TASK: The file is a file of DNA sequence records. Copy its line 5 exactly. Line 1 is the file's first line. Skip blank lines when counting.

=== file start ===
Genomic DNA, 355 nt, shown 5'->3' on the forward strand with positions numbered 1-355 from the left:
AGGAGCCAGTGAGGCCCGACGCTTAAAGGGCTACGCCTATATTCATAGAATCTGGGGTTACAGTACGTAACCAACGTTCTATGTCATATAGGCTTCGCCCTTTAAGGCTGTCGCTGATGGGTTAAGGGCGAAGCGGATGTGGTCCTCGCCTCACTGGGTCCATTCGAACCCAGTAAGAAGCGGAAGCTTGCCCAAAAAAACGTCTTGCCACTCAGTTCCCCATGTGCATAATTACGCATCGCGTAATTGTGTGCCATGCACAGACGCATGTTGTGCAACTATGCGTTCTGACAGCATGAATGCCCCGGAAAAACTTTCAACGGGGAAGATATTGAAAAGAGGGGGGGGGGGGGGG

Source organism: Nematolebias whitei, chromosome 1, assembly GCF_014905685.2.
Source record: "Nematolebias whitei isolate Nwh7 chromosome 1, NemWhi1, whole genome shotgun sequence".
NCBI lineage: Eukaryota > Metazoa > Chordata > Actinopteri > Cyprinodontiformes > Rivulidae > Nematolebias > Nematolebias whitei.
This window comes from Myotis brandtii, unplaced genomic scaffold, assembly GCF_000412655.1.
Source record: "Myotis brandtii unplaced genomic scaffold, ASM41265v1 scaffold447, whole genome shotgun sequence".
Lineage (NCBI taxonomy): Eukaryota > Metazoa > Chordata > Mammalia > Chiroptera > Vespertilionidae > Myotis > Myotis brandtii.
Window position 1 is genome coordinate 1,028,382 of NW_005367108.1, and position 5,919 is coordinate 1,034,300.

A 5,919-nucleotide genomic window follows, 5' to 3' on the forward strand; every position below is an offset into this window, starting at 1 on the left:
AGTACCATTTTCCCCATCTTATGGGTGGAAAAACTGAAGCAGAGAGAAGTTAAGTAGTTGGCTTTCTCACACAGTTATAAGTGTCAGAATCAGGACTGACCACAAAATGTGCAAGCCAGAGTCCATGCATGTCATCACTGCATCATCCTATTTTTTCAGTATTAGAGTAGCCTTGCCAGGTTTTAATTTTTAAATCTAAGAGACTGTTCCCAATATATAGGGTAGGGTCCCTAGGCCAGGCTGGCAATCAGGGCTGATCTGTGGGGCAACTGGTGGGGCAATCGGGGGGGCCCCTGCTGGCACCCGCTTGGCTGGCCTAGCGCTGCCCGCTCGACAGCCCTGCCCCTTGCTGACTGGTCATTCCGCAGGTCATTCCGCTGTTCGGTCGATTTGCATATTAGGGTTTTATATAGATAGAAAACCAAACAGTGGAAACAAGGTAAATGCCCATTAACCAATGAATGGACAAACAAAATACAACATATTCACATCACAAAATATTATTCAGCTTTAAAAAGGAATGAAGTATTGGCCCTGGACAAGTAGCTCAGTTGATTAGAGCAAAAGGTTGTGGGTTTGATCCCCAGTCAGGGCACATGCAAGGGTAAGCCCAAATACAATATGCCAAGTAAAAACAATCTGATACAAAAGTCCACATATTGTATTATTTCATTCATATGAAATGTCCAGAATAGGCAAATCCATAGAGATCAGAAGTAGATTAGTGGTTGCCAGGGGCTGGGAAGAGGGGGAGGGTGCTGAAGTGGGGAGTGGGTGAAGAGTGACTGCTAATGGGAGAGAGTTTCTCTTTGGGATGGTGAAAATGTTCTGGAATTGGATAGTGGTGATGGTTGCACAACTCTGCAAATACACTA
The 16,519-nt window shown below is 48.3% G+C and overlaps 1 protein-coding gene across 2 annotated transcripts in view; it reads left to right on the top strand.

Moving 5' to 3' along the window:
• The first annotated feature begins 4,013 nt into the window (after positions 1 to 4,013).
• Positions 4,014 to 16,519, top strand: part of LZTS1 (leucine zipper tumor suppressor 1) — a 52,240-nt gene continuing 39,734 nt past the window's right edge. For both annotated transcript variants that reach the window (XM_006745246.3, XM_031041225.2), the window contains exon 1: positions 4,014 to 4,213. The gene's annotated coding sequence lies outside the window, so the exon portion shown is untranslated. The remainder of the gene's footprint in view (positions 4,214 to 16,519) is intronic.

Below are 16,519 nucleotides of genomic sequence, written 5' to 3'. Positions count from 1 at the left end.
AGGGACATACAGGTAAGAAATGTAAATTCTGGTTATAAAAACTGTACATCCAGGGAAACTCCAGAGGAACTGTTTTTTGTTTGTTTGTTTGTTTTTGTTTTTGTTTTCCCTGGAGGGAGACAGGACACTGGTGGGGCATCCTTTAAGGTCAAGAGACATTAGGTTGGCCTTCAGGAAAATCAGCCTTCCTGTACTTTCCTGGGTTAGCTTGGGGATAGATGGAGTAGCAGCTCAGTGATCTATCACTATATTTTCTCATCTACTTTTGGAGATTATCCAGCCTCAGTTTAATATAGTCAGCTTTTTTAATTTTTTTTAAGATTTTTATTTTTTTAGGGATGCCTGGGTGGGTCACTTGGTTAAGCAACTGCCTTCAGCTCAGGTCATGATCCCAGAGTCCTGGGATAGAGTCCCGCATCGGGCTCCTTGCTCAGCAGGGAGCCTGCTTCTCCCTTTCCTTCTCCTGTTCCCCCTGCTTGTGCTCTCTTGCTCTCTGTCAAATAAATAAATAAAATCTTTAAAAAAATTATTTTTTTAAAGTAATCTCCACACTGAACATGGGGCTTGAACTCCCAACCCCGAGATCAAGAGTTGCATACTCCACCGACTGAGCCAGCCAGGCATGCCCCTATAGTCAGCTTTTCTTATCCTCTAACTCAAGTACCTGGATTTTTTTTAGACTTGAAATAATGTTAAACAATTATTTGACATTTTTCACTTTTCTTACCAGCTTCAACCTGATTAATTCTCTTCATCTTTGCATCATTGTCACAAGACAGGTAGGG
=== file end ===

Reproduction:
NCBI lineage: Eukaryota > Metazoa > Chordata > Actinopteri > Cyprinodontiformes > Rivulidae > Nematolebias > Nematolebias whitei.